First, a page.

At low Reynolds numbers, revolving wings become less efficient in generating lift for hovering flight due to the increasing adverse viscous effects. Flying insects use reciprocating revolving wings that exploit unsteady aerodynamic mechanisms for lift augmentation. Here, the aerodynamics of an alternative that introduces unsteadiness to the revolving wings through vertical flapping and its potential to improve aerodynamic performance are investigated. The force production and the flow pattern of such flapping-perturbed revolving wing are analyzed via combined experimental and computational investigations. The results show that drag reduction canbeproduced consistently by a flapping-perturbed revolving wingat zero angle of attack. The reduction islinearly dependent on Strouhal number, and the critical Strouhal number at equilibrium rotating state is similar to that of two-dimensional heaving plates. At positive angles of attack, the flapping perturbation leads to substantial lift augmentation, accompanied by relatively small increase of drag or even minor drag reduction, depending on the Strouhal number and flapping amplitude. Though slightly less efficient at these anglesofattack in terms of power loading, flapping perturbations can be used to improve the maximum lift coefficients attainable by revolving wings and thus have potential applications in micro air vehicle designs.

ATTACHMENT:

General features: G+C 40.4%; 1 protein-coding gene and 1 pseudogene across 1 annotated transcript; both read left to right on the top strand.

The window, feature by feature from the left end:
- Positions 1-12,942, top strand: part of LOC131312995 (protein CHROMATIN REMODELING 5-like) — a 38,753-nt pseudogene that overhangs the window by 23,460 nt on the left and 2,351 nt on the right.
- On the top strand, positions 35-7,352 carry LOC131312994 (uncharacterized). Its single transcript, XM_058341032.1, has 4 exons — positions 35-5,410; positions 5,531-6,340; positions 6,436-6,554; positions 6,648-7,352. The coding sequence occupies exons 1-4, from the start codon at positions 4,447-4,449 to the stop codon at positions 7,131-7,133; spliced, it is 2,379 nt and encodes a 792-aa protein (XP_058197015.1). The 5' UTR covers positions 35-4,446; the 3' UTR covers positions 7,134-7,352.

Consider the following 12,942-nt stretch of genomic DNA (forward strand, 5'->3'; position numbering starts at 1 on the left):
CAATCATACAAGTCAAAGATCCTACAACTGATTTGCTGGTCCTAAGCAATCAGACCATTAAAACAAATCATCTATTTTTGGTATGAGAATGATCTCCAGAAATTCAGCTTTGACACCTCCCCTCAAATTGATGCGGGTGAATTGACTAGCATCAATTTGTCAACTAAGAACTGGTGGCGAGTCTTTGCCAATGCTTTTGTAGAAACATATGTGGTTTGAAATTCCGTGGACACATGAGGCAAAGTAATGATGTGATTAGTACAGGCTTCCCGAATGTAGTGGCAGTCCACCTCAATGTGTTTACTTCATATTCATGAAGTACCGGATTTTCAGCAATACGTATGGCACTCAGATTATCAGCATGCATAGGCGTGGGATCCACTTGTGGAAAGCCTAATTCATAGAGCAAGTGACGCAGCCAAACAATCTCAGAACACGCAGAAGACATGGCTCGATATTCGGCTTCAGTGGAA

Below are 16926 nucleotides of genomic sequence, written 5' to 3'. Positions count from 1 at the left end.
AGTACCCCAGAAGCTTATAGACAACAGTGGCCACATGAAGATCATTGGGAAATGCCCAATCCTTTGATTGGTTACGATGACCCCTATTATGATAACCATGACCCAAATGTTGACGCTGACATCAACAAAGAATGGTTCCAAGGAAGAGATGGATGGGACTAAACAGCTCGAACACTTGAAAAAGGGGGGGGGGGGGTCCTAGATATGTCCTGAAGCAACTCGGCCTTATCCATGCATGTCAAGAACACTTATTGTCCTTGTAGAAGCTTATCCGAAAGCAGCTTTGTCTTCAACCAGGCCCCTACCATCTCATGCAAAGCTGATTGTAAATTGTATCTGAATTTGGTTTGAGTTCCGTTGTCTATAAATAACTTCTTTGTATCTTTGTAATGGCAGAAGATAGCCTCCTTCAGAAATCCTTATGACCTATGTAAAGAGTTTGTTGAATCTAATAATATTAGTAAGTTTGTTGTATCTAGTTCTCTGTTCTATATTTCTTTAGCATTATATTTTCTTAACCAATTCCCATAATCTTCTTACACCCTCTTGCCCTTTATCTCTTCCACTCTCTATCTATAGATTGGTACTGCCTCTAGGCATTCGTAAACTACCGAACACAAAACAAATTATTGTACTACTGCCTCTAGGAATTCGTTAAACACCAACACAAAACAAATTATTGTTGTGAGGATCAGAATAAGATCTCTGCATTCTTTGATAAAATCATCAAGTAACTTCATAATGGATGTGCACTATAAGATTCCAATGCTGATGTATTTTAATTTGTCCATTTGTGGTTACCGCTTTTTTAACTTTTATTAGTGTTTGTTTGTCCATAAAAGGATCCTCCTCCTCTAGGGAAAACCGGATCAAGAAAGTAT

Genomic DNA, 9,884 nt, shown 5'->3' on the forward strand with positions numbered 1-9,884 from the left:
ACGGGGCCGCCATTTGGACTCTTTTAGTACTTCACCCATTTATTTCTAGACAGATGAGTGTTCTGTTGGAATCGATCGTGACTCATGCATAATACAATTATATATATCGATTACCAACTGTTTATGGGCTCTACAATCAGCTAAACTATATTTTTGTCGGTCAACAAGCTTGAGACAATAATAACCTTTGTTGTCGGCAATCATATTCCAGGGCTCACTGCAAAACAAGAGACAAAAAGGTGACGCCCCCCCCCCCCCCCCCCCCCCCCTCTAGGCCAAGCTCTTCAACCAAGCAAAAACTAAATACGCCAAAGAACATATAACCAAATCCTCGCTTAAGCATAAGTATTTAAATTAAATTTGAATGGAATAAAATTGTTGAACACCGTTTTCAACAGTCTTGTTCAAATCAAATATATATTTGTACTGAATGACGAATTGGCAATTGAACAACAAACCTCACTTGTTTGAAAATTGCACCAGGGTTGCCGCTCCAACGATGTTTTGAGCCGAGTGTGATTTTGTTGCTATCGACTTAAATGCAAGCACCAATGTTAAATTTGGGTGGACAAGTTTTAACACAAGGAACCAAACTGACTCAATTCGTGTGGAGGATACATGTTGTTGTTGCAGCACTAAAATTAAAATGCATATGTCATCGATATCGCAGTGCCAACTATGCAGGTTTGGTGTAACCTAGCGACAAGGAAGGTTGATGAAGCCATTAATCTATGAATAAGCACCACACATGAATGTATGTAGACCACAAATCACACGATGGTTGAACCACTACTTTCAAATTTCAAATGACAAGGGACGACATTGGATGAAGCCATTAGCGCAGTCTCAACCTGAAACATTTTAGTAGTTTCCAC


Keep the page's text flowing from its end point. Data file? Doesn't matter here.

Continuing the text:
All Science Journal Classification (ASJC) codes
- Aerospace Engineering